Book Review: "Making Samba: A New History of Race and Music in Brazil" and "Feitiço decente: Transformações do samba no Rio de Janeiro (1917-1933)"

Making Samba: A New History of Race and Music in Brazil. By Marc A. Hertzman. Durban: Duke University Press, 2013. [364 p., ISBN 978-0-8223-5430-7, Cloth: $94.95; Paper: $25.95.] Illustrations, photo gallery, bibliography, index.

Feitiço decente: Transformações do samba no Rio de Janeiro (1917-1933) [Portuguese]. By Carlos Sandroni. 2nd edition. Rio de Janeiro: Zahar, 2012. [263 p., ISBN 978-85-378-0932-7, Paper: R$49.90; E-Book: R$29.90.] Annex, bibliography, microsite.

Reviewed by Michael Iyanaga

[Editor's note: this double book review connecting English- and Portuguese-language scholarship on samba music will be accompanied by an interview with Dr. Angela Lühning, professor at Federal University of Bahia and a driving force in Brazilean ethnomusicology, to be published on the Sounding Board next week.]

In Brazil, like in so many former slavocracies, the solidification of a nation-defining popular music is not only associated with the growth of mass media and the expansion of the recording industry. It is also a result of complex negotiations regarding notions of race and representation. Both Making Samba (MS), by Marc Hertzman, and Feitiço decente (FD), by Carlos Sandroni, examine samba in Rio de Janeiro during the half-century following the country’s infamously late 1888 abolition, as the genre ascended from the margins of society to musical metonym par excellence of the Brazilian nation. To our benefit, however, each does so from a distinct perspective and with a different set of sources and interests.

Marc Hertzman, an Assistant Professor of History at the University of Illinois at Urbana-Champaign, focuses focuses his investigation primarily on the lives of the individuals who made samba a marketable reality. With care and attention, Hertzman interprets police records, published interviews with musicians and composers, sales data, historical newspapers, and photos and drawings from the era to recount the tale of samba’s “making” during the first decades of the twentieth century. MS is a sublime example of social history at its best. The book is divided into nine chapters, in addition to an “Introduction” and a “Conclusion.” Of special interest for samba enthusiasts is the magnificent, if lamentably brief, photo gallery of musicians. The book is ideal for the scholars of the music industry, Brazilian music, and the creation of popular music. With commendable English-language translations of idiosyncratic phrases, MS is entirely accessible to those who are new to the Brazilian context.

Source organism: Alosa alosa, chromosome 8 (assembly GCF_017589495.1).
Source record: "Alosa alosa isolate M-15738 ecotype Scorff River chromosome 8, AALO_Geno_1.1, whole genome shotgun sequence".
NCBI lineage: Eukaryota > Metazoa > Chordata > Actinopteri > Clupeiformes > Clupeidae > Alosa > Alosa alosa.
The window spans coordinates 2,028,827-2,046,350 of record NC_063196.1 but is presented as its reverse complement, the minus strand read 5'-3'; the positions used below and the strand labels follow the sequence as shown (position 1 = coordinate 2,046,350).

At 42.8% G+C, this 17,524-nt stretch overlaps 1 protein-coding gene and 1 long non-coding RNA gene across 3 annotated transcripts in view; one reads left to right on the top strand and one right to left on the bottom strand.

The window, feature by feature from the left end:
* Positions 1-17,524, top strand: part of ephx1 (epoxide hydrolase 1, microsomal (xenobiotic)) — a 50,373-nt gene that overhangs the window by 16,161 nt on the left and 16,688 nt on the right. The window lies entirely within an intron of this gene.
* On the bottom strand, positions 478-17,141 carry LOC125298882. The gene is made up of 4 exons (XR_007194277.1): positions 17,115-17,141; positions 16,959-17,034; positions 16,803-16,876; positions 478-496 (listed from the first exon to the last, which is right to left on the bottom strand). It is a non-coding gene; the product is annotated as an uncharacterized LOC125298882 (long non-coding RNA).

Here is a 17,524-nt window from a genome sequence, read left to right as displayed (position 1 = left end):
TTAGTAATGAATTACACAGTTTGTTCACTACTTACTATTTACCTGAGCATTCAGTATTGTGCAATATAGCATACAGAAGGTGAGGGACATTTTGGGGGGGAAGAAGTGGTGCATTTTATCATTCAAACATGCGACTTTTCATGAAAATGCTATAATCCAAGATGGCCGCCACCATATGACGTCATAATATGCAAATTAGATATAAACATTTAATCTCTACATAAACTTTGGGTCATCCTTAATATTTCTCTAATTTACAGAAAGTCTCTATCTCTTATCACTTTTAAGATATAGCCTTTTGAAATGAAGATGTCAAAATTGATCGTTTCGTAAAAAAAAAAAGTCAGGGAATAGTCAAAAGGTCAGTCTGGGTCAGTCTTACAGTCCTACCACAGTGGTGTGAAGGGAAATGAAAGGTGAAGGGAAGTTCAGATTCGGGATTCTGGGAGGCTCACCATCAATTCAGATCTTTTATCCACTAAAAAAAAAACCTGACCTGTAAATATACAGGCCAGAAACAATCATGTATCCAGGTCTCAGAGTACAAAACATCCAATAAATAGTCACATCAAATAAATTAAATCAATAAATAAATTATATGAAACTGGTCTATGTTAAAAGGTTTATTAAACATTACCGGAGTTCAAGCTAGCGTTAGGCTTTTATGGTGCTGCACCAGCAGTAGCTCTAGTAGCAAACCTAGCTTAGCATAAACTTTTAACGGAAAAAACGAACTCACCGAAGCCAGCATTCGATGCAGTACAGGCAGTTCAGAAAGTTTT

A more musical assessment of samba during the same pivotal period is provided by ethnomusicologist Carlos Sandroni, who is Professor Adjunto (the Brazilian equivalent of an Associate Professor) of Music at the Federal University of Pernambuco. In this brilliant example of historical ethnomusicology, Sandroni examines changing denominations, the poetics, and the sounds of samba by way of historical sources, some indirect ethnography, and his firsthand experience as a guitarist and composer. First published in 2001 to a demand outnumbering the supply, FD has been inaccessible for many years. Now, thanks to this second, expanded edition, readers have a chance to delight in what became an instant classic in the study of Brazilian popular music and a game-changer in Brazilian ethnomusicology.[1] But there is more. Although this second edition is not updated (i.e., the original text has been kept intact), save the added article as annex, the new incarnation of FD is accompanied by a microsite, run by the non-profit Instituto Moreira Salles, where readers can freely hear the countless historical recordings to which Sandroni makes reference throughout the book. The book’s title, feitiço decente, or “honest sorcery,” a lyric borrowed from seminal samba composer Noel Rosa, alludes to the social acceptance of a redefined Afro-Brazilian culture. And this further serves as a metaphor for how Sandroni views samba in late 1920s Brazil. His book is divided into two main parts (each with five chapters), an “Introduction,” “Musical Premises,” “Conclusion,” and annexed article.